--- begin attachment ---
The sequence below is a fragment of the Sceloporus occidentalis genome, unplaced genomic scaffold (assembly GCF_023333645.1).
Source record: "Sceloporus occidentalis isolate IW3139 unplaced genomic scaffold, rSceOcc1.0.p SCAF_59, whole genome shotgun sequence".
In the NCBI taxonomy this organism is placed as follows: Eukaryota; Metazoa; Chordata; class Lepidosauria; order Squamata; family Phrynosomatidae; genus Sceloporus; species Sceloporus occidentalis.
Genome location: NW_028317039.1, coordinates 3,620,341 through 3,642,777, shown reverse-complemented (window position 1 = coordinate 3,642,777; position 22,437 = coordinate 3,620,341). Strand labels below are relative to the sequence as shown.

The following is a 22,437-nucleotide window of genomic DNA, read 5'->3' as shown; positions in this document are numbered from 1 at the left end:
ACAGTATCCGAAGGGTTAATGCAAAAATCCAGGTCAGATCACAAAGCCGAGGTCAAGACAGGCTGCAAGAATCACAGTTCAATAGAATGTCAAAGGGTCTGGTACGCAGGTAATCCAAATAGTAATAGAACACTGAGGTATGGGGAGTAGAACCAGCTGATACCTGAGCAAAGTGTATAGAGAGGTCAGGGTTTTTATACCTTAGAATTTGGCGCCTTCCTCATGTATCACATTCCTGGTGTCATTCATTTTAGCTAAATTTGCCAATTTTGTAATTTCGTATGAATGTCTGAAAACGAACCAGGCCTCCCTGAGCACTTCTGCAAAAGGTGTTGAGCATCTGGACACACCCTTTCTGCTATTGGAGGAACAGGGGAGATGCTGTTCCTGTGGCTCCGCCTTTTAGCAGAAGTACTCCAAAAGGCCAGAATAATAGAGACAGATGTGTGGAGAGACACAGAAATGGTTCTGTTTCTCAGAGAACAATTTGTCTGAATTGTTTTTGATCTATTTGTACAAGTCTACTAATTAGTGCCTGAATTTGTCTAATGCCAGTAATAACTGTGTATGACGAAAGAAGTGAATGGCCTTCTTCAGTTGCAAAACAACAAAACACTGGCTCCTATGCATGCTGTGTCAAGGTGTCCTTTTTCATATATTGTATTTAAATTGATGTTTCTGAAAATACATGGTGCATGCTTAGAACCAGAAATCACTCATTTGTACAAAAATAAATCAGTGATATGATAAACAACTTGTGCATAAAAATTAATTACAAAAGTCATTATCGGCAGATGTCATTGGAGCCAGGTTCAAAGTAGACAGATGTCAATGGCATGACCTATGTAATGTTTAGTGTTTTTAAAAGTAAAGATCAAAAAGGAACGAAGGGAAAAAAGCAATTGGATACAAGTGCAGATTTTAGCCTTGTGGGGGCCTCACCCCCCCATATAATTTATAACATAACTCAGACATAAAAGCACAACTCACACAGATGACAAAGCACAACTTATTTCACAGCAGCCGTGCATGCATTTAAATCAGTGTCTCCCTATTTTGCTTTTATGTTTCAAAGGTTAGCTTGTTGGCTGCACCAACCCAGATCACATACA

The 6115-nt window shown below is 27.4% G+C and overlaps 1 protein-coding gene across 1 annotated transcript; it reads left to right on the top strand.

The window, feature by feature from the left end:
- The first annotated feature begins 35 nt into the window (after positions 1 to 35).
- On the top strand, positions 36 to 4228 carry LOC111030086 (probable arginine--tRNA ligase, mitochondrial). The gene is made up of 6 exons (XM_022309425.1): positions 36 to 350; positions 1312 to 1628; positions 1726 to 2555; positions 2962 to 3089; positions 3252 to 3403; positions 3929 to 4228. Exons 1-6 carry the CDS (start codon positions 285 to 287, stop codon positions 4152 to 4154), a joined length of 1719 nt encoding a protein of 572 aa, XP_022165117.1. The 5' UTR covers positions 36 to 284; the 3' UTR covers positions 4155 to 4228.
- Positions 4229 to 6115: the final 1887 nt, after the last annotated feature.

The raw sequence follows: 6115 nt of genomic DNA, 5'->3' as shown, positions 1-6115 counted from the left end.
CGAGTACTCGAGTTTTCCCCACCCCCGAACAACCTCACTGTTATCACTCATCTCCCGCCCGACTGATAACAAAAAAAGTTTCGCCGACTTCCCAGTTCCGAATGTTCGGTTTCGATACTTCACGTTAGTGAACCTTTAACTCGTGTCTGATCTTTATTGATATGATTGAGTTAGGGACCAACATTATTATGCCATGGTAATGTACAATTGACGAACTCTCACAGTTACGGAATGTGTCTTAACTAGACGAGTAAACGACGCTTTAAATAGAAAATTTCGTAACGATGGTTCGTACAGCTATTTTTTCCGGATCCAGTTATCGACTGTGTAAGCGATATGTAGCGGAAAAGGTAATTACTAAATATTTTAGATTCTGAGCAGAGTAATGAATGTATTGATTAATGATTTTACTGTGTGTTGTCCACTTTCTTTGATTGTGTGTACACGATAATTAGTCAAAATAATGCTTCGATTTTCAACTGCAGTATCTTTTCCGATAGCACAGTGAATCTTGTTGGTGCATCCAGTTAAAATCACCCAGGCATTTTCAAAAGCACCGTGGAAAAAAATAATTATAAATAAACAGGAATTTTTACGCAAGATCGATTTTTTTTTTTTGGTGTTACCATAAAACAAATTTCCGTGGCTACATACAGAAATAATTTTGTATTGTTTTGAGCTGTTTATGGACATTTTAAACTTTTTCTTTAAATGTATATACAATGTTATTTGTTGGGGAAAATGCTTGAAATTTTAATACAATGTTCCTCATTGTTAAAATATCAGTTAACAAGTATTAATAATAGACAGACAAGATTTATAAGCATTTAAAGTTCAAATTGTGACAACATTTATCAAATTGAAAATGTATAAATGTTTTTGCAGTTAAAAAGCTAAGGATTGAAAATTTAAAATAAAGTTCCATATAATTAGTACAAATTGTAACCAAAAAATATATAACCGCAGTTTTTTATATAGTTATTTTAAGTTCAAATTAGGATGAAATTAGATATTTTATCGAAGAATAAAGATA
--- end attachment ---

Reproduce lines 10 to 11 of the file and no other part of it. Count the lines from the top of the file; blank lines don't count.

- On the top strand, positions 36 to 4228 carry LOC111030086 (probable arginine--tRNA ligase, mitochondrial). The gene is made up of 6 exons (XM_022309425.1): positions 36 to 350; positions 1312 to 1628; positions 1726 to 2555; positions 2962 to 3089; positions 3252 to 3403; positions 3929 to 4228. Exons 1-6 carry the CDS (start codon positions 285 to 287, stop codon positions 4152 to 4154), a joined length of 1719 nt encoding a protein of 572 aa, XP_022165117.1. The 5' UTR covers positions 36 to 284; the 3' UTR covers positions 4155 to 4228.
- Positions 4229 to 6115: the final 1887 nt, after the last annotated feature.